So I love to run my self hosted version of Dropbox using the Bittorrent protocol. Its fun to set up, there are no data limits, nobody is snooping my files (that I know of) and I am in total and complete control of what is going on.
Ok , I have to admit, if the tech goes POOP .. it goes POOP and I am the one to fix it. There is not tech support , there is no hotline to call ( Well , there is , but since you will be calling yourself you will get a busy tone) It does mean that you might have to spend many an hour repairing an unforeseen issue. But think of it this way .. every sigh of frustration is a pebble on the road of knowledge (mostly knowledge on how NOT to do things).
Thus I embrace the possibility of running my own servers; not because i HAVE to.. but because I still can.
Dropbox changed its terms of service so they can give you data to the Feds if they just ask for it, Ubuntu shuts down the online fileservice “Ubuntu One” : Who can you trust these days ? The great thing with cloud solutions is that they are on a server far far away, most of them are free and you never have to maintain them. The downside is that they are on a server far far away, they are free and you cannot maintain them. We give up a certain level of control for the convenience of the cloud. It would be of course far nicer if you had a service that offered you all the luxury of the products mentioned above .. but gave you full control, absolute privacy and a completely controlled solution. (and free ! It has to be free).
Do not fear : Owncloud is here.
Owncloud is a self hosted cloud solution that gives you the luxury of the cloud in the privacy of your own home (or on your own hosted environment). Its a cross platform webservice that gives you the ability to store files in the “cloud” and access them from anywhere, Sync those files with your desktop (like Dropbox) You can share your files with friends and access them using mobile clients on Android and IOS devices or a simple browser window.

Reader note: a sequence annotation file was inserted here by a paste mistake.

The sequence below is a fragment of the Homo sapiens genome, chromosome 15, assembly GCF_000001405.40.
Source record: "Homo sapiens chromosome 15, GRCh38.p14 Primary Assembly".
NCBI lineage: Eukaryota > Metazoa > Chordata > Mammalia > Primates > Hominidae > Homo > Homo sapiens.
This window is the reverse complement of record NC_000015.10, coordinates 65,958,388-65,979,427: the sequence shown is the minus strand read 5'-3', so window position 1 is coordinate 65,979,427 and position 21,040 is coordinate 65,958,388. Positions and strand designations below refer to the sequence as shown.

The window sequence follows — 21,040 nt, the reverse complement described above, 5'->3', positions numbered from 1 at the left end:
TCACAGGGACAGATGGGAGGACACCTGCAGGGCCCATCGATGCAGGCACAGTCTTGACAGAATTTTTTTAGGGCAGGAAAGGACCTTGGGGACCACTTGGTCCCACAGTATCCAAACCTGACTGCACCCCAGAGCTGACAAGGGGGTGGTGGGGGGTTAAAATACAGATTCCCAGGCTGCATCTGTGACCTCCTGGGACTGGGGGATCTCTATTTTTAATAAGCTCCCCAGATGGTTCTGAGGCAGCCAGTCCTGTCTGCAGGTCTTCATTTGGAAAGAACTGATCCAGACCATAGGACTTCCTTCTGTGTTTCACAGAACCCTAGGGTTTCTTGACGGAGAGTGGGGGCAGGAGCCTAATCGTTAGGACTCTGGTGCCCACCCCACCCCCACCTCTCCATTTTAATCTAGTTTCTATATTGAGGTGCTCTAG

Don’t trust the cloud with your Calendar and contacts ? Owncloud takes care of that too. Manage your contacts and calendars straight from Owncloud or sync them up with your mobile devices using open standards like .vcard and caldav.
Tired of the tracks on Groovebox or spotify ? Would you like to stream your music (and movies) from your own hard drive at home ? Owncloud even has an answer for that. The built in media player lets you access your library from anywhere as long as you sport at least a browser (AND some underwear .. Owncloud is classy like that).
Want to tie all of your different cloud services together ? Owncloud supports connecting external storage to the service (like network and usb drives) but can also connect to Dropbox and Google Docs, offering ALL those files up in one simple interface.
So what does it take ?
Installing Owncloud is pretty simple. All you need is a linux server and you can choose to install Owncloud either from the repositories (if you are using Ubuntu or Debian) or you can go and download version 6 straight from their website.